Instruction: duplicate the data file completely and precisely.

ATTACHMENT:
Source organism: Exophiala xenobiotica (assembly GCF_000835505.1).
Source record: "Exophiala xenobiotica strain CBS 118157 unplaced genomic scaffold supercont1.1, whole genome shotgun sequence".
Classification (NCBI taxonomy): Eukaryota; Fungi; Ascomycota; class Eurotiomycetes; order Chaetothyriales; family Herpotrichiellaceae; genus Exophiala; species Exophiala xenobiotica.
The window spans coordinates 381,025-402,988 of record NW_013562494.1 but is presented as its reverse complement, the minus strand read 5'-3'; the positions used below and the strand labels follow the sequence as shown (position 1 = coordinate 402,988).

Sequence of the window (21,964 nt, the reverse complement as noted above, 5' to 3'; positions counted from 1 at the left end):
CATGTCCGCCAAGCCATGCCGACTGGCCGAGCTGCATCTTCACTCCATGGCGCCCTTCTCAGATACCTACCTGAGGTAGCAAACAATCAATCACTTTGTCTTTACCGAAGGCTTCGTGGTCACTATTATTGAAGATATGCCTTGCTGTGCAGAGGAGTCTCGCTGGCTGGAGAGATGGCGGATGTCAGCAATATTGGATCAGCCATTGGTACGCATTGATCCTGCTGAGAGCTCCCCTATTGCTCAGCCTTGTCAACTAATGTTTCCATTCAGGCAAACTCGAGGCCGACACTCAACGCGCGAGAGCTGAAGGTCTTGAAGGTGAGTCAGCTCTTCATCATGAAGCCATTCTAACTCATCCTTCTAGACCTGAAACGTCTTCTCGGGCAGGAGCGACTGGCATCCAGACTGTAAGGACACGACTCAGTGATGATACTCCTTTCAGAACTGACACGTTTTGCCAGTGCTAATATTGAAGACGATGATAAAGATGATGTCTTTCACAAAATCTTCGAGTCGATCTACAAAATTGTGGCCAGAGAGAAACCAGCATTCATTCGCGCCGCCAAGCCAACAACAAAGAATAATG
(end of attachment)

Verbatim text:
Source organism: Exophiala xenobiotica (assembly GCF_000835505.1).
Source record: "Exophiala xenobiotica strain CBS 118157 unplaced genomic scaffold supercont1.1, whole genome shotgun sequence".
Classification (NCBI taxonomy): Eukaryota; Fungi; Ascomycota; class Eurotiomycetes; order Chaetothyriales; family Herpotrichiellaceae; genus Exophiala; species Exophiala xenobiotica.
The window spans coordinates 381,025-402,988 of record NW_013562494.1 but is presented as its reverse complement, the minus strand read 5'-3'; the positions used below and the strand labels follow the sequence as shown (position 1 = coordinate 402,988).

Sequence of the window (21,964 nt, the reverse complement as noted above, 5' to 3'; positions counted from 1 at the left end):
CATGTCCGCCAAGCCATGCCGACTGGCCGAGCTGCATCTTCACTCCATGGCGCCCTTCTCAGATACCTACCTGAGGTAGCAAACAATCAATCACTTTGTCTTTACCGAAGGCTTCGTGGTCACTATTATTGAAGATATGCCTTGCTGTGCAGAGGAGTCTCGCTGGCTGGAGAGATGGCGGATGTCAGCAATATTGGATCAGCCATTGGTACGCATTGATCCTGCTGAGAGCTCCCCTATTGCTCAGCCTTGTCAACTAATGTTTCCATTCAGGCAAACTCGAGGCCGACACTCAACGCGCGAGAGCTGAAGGTCTTGAAGGTGAGTCAGCTCTTCATCATGAAGCCATTCTAACTCATCCTTCTAGACCTGAAACGTCTTCTCGGGCAGGAGCGACTGGCATCCAGACTGTAAGGACACGACTCAGTGATGATACTCCTTTCAGAACTGACACGTTTTGCCAGTGCTAATATTGAAGACGATGATAAAGATGATGTCTTTCACAAAATCTTCGAGTCGATCTACAAAATTGTGGCCAGAGAGAAACCAGCATTCATTCGCGCCGCCAAGCCAACAACAAAGAATAATG